For those interested, I will be attending Balticon this weekend, and have more than my usual level of panels:
Saturday, 9:00 PM (New Media Track) Chesapeake, Everything Old Is New Again: Now grandma and baby can both love Battlestar, If Hot Topic weren’t proof enough, all the stuff that’s old is new. Power Rangers, Doctor Who and many anime and science fiction shows aimed at younger audiences still keep their followings as they grow up. We explore favorite franchises and how much better they’ve aged than their fanbase.
Sunday, 12:00 Noon (New Media Track) Derby Room, Lovecraft Mythos Cagefight: Who Would Win in a Fight? Moderator Norm Sherman Cthulhu vs. Dagon? Yog-Sothoth vs. Shub-Niggurath? Would the match be a TKO or won on points?
Sunday 3:00 PM (Gaming Track) Parlor 1041, Creating Aliens and Their Culture, Moderator Kory Kease – One of the most exciting elements of a campaign, game world, science fiction/fantasy series (book TV, etc.) is the adventure of meeting and discovering new cultures that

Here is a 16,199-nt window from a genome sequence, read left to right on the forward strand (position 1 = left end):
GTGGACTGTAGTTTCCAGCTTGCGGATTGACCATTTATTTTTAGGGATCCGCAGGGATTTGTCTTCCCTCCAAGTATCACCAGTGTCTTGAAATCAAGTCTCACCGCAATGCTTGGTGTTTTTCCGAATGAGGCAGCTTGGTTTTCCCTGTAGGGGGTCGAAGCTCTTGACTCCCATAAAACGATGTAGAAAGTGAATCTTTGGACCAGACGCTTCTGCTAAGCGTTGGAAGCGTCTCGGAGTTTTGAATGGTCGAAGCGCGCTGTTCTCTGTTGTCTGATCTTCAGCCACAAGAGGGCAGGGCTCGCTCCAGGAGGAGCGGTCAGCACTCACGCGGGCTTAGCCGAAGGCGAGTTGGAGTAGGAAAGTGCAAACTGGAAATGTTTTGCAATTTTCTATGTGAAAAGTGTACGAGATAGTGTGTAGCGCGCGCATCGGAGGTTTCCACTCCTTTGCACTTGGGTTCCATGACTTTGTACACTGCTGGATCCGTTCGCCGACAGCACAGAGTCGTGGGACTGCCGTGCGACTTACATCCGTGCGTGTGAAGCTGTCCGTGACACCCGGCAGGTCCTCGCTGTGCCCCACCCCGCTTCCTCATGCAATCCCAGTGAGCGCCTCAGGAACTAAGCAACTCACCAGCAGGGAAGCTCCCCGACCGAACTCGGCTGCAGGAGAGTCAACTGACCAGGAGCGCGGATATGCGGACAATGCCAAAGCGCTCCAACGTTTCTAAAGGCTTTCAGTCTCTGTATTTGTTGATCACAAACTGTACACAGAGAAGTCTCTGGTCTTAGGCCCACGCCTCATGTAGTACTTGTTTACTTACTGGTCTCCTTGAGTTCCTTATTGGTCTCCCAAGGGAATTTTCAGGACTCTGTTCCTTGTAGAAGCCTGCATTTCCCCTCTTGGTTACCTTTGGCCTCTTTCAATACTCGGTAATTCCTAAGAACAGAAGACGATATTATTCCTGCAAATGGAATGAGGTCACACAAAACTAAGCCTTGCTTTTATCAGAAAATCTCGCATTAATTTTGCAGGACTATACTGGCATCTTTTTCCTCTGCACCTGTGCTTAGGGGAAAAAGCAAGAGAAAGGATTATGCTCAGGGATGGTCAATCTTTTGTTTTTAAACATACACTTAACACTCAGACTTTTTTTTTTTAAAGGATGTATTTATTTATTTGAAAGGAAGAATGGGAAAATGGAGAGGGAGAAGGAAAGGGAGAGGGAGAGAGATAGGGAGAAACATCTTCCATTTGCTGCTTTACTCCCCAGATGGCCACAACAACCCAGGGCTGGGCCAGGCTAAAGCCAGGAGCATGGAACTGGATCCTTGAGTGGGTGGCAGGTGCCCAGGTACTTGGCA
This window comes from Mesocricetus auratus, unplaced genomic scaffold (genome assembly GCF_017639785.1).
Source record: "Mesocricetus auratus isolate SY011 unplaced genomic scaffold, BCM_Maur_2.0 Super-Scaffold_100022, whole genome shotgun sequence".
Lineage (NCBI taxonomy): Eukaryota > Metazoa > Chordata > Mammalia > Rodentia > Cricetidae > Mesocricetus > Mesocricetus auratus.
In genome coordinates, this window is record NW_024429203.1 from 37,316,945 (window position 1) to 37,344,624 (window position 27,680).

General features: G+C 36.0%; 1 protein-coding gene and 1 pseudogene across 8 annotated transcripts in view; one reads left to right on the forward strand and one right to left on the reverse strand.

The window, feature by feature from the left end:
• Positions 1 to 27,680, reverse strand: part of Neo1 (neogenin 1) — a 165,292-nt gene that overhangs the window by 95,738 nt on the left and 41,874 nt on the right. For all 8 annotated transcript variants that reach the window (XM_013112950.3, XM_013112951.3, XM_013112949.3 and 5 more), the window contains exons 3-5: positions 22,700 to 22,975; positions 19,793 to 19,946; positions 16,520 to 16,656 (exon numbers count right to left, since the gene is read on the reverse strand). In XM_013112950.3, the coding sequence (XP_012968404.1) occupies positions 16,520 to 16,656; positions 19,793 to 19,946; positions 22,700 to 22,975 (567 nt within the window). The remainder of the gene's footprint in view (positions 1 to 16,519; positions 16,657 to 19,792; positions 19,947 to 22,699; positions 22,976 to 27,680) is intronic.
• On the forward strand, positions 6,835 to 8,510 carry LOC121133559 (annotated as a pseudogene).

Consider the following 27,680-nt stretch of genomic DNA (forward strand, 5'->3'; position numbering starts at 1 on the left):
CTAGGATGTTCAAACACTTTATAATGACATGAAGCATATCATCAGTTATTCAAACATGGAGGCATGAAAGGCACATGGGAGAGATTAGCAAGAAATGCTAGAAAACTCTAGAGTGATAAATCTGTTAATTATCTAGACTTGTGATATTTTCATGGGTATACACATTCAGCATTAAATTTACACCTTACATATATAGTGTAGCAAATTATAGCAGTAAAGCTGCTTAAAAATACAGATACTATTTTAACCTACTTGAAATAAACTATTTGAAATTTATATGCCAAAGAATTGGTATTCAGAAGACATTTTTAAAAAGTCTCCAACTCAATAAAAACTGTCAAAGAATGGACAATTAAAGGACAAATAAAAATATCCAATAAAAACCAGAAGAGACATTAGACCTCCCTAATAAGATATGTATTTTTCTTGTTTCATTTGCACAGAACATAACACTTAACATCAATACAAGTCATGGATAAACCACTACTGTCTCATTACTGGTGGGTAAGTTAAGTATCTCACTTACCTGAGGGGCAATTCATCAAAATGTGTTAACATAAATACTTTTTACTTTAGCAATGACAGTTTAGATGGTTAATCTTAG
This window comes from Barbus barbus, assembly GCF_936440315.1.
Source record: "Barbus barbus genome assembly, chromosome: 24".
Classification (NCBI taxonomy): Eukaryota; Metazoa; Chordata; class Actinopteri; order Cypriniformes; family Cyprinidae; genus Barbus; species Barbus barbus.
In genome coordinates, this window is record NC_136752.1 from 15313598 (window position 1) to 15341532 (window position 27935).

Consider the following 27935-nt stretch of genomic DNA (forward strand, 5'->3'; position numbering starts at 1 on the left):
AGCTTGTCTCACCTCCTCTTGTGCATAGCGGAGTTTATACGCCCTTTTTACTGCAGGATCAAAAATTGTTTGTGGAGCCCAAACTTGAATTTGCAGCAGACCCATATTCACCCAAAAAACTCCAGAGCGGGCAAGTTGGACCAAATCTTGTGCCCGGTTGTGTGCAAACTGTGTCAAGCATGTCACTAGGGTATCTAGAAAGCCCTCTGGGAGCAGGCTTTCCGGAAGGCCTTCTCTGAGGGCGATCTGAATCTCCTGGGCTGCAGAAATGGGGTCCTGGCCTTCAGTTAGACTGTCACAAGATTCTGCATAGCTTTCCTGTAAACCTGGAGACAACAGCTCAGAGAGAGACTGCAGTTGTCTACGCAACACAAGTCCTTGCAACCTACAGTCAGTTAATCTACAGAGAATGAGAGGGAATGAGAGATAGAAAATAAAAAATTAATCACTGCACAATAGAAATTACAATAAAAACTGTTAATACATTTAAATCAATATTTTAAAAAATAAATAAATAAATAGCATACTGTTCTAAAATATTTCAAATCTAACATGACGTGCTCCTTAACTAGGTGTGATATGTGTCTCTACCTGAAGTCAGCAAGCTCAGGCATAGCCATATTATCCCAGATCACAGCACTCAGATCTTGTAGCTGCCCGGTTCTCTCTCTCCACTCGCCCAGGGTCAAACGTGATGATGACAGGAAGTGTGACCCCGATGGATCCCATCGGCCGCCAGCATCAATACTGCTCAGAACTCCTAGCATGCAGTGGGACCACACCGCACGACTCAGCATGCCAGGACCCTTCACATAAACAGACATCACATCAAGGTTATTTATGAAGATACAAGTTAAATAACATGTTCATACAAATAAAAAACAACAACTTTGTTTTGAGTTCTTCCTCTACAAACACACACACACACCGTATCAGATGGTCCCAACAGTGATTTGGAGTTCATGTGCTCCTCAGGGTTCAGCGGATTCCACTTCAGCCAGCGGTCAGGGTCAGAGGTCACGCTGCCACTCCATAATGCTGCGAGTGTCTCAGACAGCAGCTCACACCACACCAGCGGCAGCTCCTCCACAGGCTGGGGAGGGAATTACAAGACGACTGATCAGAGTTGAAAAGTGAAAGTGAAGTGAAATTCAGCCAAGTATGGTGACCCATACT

Sunday 4:00 PM (Readers Track) Belmont Room, The Heinlein Panel – Moderator David J. Williams – How much math do people really need to know in our Age of Computers? Should we really have to solve a quadratic equation to be eligible to vote? How necessary is it to know calculus nowadays? Is there value in learning math beyond the solving of such problems?
Looks like there’s a little something for everyone there and I’m looking forward to every one of them.
In addition, I’ll be trying to attend all of Mur Lafferty’s events, and John Cmar’s events, and Command Line, and Jared Axelrod, and J.R. Blackwell… and… and…
Somewhere in there I need to sleep, too. Whew.
So much for every Monday. I let the links pile up until I felt there was enough for a post, and then got overwhelmed. Ah well, time to dig in.
In old RPG news, we have a few items. First, there’s the concluding articles to Ken Denmead’s Top 10 D&D Modules series: #7 Finale. I approve of both choices (but still no Barrier Peaks?).
Second, Allen Varney (no roleplaying slouch himself) has an interview over at the Escapist with Marc Miller, creator of Traveller.